Obesity increases the incidence, severity, and costs of knee dislocations.
A new study of more than 19,000 knee dislocation cases in the US between 2000 and 2012 provides a painful indication of how the nation’s obesity epidemic is changing the risk, severity, and cost of a traumatic injury.
“Obesity greatly increases the complications and costs of care,” says lead author Joey Johnson, MD RES’17 F’18, an orthopedic trauma fellow at the Warren Alpert Medical School and a physician at Rhode Island Hospital. “As the rate of obesity increases, the rate of knee dislocations increases. The total number of patients who are obese is increasing, so we are seeing more of these problems.”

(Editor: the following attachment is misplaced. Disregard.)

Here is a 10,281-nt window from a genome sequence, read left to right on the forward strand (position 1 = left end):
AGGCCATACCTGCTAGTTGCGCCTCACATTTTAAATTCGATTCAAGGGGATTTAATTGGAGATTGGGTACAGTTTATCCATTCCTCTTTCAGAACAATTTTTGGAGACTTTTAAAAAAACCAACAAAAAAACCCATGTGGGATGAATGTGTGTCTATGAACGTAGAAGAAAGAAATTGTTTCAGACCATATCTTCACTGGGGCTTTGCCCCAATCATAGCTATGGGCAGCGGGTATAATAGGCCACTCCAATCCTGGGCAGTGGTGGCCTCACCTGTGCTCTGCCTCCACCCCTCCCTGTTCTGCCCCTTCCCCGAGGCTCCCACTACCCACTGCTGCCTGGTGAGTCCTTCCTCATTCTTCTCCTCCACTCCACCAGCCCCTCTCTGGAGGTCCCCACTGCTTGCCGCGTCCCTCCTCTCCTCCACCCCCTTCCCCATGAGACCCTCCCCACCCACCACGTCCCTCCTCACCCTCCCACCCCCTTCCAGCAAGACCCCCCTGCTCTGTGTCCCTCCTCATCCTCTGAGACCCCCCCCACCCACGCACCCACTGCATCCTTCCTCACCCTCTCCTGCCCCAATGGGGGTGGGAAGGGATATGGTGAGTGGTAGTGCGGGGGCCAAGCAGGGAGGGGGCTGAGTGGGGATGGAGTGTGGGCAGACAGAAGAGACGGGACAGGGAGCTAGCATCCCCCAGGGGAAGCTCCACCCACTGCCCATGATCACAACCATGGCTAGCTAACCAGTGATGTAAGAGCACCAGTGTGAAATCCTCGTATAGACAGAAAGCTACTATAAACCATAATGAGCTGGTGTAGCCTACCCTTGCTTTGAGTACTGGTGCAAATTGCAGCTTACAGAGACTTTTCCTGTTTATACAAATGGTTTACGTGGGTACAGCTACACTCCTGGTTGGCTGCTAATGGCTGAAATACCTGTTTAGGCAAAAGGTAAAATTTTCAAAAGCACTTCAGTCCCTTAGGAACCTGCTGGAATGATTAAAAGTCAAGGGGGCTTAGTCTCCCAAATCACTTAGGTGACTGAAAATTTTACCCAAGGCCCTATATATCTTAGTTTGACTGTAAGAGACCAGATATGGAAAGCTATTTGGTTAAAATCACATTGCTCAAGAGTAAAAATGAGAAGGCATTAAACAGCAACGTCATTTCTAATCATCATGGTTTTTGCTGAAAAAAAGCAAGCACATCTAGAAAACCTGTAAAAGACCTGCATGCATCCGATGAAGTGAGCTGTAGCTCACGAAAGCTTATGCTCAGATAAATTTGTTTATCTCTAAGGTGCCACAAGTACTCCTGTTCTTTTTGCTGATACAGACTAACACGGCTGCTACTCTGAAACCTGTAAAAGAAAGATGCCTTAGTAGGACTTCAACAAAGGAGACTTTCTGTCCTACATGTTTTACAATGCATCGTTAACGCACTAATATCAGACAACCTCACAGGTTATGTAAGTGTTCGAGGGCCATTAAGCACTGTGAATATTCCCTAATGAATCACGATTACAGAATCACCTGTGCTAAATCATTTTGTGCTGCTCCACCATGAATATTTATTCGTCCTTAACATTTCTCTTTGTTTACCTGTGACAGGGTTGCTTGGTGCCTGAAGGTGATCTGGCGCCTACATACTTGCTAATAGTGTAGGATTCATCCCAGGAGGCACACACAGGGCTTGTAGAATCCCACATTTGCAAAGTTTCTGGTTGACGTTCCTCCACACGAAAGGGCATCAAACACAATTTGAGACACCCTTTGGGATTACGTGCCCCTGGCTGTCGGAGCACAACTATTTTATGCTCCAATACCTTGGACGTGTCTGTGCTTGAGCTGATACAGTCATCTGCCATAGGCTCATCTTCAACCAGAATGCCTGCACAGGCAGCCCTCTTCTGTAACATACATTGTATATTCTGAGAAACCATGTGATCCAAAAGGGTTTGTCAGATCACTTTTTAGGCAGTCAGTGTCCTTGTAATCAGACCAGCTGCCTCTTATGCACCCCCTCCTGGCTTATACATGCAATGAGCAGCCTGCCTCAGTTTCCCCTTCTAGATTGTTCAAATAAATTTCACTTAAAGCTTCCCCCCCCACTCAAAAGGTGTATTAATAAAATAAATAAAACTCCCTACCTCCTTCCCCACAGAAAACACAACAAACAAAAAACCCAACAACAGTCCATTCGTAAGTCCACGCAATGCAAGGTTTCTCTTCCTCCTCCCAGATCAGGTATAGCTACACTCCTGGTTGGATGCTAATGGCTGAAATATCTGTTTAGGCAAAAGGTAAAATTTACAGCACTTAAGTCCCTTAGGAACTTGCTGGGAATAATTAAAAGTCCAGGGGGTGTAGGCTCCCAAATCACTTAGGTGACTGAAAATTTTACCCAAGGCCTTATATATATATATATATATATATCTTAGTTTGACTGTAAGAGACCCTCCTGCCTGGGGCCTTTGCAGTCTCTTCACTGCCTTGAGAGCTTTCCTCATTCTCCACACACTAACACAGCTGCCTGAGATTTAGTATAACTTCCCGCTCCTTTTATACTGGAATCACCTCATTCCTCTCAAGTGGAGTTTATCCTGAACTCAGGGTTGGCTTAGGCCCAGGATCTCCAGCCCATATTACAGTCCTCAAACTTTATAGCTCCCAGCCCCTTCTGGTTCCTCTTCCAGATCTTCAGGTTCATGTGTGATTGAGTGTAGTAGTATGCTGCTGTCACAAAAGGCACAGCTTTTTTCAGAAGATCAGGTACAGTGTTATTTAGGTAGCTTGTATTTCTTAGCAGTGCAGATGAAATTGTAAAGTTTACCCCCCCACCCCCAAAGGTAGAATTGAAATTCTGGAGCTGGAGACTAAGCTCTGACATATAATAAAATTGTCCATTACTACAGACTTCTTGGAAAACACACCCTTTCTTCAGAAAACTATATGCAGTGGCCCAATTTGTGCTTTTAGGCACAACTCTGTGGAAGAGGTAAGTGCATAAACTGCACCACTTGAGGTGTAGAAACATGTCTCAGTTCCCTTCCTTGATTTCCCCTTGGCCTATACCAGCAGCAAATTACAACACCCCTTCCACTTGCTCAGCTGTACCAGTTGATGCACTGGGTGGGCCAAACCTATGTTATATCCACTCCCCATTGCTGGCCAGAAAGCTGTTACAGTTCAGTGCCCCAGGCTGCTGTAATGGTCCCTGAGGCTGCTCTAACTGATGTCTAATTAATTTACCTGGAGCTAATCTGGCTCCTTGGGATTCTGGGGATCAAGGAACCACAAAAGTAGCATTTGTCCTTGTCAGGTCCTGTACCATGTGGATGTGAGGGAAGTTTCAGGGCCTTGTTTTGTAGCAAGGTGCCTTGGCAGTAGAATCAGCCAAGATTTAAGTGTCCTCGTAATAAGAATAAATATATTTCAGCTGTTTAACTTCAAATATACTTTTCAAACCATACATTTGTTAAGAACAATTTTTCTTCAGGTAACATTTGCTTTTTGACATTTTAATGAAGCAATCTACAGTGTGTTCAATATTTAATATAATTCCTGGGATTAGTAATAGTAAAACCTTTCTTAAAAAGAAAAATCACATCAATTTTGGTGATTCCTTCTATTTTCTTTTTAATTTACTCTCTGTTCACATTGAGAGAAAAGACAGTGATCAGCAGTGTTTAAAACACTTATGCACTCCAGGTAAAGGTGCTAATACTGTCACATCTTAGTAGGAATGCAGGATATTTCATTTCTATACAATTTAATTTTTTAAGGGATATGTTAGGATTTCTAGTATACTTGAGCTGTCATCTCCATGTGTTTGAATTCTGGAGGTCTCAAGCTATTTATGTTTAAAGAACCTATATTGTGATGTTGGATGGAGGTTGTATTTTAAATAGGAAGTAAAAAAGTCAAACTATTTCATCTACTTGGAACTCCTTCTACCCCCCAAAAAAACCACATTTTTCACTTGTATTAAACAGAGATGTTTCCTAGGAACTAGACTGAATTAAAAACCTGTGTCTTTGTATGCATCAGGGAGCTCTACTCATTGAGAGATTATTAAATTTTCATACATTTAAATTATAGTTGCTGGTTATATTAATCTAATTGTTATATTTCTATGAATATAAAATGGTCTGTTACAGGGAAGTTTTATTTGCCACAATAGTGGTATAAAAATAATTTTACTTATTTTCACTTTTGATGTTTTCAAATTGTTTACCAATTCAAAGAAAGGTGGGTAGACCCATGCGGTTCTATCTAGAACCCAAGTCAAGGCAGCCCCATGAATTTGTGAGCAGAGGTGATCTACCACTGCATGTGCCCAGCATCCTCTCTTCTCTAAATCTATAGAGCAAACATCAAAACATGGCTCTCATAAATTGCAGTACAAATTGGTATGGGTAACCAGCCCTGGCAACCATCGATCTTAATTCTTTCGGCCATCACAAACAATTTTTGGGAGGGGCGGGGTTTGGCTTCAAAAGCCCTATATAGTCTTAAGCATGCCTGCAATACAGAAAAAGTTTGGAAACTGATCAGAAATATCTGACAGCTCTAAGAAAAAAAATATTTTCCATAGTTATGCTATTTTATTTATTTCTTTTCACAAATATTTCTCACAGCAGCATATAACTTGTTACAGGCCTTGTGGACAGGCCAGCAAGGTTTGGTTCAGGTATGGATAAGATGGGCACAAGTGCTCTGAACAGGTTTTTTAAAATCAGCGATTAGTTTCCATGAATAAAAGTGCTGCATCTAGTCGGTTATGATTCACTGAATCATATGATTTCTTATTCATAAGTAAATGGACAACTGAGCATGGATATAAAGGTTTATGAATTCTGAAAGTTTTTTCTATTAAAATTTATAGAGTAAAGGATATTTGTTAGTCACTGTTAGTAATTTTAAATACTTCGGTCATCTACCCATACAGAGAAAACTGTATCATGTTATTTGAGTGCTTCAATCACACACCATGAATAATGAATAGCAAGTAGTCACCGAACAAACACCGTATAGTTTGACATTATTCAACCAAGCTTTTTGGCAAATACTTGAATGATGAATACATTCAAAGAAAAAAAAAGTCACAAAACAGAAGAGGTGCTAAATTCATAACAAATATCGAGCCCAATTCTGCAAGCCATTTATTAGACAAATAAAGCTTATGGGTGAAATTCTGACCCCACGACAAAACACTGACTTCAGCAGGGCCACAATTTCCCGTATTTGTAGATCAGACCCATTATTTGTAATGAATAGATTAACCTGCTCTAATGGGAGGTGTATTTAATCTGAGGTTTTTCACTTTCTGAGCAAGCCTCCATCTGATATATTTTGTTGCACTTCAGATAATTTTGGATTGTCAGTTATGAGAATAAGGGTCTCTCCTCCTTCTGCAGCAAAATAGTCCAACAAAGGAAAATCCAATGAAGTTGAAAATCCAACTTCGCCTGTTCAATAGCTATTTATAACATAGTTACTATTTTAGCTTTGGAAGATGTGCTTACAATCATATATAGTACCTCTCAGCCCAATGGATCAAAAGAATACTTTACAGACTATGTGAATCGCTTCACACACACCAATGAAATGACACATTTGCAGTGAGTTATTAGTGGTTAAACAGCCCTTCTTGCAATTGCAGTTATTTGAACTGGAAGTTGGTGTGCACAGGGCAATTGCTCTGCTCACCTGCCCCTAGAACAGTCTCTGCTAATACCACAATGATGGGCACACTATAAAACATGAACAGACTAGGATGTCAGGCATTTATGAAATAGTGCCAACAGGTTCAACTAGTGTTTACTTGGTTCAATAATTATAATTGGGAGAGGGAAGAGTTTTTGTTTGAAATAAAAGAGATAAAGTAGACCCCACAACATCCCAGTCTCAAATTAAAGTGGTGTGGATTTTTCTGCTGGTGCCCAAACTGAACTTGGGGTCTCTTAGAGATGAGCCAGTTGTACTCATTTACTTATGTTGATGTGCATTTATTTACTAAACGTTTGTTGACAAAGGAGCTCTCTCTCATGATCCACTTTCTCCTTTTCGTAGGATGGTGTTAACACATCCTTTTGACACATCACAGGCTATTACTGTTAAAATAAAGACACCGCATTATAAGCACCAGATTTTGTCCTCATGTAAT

Addressing obesity, says co-author Christopher Born, MD, the Intrepid Heroes Professor of Orthopedic Surgery and a professor of orthopaedics, could therefore help reverse the trends in the data reported in the Journal of Orthopaedic Trauma.
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